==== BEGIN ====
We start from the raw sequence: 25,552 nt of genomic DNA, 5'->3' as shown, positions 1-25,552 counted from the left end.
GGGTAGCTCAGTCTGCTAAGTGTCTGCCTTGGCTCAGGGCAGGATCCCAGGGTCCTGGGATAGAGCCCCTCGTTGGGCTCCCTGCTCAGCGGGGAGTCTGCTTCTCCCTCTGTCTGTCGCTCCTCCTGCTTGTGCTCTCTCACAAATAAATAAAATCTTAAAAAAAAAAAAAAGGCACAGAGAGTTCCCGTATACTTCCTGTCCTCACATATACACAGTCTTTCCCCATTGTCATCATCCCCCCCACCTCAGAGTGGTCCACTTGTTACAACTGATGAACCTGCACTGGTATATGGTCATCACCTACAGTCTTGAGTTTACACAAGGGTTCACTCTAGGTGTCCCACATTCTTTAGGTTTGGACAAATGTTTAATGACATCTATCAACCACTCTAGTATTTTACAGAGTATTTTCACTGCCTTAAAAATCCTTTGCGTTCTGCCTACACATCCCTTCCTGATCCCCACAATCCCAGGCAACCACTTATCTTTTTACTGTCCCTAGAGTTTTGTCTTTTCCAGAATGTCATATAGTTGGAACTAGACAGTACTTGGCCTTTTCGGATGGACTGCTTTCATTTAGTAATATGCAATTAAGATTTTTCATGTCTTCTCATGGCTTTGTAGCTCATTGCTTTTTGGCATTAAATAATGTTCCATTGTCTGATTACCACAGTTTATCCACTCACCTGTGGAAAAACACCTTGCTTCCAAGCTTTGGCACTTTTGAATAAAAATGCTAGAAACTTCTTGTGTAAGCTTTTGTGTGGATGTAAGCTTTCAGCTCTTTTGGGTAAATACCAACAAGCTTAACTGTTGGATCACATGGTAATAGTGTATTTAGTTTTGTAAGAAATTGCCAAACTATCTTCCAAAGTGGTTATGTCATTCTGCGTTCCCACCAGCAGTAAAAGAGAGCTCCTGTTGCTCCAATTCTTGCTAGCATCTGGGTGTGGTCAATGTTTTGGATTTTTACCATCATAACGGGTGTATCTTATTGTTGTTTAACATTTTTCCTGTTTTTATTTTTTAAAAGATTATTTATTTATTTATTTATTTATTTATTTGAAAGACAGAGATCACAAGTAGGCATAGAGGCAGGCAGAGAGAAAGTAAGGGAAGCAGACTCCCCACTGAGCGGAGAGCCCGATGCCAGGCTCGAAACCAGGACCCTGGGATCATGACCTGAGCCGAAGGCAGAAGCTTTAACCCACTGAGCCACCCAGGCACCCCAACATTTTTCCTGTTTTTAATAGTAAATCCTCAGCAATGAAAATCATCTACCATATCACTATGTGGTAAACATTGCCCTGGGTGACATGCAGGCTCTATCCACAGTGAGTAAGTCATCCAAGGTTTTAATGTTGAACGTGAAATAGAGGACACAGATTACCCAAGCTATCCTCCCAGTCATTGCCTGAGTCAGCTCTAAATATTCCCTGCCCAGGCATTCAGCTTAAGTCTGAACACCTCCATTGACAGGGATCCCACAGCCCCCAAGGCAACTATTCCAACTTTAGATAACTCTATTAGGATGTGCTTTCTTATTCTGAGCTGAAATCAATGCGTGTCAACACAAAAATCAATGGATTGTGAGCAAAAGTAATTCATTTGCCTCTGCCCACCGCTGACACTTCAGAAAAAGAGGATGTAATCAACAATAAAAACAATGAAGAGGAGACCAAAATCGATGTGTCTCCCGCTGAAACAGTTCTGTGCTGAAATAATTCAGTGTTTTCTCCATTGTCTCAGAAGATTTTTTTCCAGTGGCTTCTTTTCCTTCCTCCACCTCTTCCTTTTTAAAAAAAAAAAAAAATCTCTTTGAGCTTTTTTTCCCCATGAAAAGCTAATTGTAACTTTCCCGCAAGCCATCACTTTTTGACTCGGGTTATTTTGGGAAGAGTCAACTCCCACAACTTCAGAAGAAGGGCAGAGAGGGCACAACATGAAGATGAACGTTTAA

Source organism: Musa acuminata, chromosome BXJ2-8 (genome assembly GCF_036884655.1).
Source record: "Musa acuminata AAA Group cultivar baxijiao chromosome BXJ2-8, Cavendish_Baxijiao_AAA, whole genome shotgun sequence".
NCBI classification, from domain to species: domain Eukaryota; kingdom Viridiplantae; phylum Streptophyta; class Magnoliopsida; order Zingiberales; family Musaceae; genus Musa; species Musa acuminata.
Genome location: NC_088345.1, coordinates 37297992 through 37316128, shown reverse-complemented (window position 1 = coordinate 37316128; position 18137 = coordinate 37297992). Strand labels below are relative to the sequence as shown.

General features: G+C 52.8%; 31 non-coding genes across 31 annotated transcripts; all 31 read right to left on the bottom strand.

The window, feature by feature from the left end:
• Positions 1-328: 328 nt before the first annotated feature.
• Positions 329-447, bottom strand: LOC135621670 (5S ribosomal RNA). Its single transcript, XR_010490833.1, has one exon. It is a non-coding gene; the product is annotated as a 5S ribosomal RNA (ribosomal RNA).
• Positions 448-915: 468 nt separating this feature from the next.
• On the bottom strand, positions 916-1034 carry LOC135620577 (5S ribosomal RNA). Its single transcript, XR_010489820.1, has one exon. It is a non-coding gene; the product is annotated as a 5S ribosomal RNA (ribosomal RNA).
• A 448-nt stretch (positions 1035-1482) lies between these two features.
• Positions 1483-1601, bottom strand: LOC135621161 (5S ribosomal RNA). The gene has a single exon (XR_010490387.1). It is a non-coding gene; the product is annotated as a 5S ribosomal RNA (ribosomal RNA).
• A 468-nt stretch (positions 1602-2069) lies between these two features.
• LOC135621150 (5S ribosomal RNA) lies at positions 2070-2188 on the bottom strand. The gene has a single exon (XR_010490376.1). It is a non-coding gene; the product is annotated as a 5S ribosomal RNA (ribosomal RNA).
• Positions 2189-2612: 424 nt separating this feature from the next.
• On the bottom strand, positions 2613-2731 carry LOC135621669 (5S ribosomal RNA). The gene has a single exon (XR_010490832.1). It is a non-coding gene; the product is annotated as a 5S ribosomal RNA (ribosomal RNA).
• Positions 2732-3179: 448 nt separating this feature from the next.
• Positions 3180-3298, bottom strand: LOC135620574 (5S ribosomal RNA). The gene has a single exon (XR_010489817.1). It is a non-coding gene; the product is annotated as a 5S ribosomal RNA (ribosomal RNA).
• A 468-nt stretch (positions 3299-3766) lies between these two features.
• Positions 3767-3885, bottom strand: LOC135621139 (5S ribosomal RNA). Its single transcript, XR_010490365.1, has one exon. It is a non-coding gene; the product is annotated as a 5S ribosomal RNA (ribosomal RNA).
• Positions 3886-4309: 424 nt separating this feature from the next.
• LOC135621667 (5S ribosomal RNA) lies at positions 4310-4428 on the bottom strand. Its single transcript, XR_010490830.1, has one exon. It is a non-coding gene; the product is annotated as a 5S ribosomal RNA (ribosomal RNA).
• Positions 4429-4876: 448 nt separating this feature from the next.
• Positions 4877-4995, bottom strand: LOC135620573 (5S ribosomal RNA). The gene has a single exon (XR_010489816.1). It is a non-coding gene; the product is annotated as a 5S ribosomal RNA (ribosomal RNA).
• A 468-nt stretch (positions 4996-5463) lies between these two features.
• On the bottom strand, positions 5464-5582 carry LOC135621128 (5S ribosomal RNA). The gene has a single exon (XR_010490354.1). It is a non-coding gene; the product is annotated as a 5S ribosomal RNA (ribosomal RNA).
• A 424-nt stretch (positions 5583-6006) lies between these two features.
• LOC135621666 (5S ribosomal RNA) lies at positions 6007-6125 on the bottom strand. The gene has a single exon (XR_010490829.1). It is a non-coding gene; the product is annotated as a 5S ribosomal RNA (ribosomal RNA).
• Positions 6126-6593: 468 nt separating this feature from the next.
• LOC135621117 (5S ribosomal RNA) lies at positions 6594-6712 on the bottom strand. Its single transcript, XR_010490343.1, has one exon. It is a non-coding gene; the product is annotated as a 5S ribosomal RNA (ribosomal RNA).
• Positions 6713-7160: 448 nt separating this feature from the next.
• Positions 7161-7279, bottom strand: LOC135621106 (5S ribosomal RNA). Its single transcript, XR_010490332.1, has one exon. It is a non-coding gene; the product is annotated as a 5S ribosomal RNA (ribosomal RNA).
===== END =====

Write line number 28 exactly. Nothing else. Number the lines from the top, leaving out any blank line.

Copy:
• On the bottom strand, positions 5464-5582 carry LOC135621128 (5S ribosomal RNA). The gene has a single exon (XR_010490354.1). It is a non-coding gene; the product is annotated as a 5S ribosomal RNA (ribosomal RNA).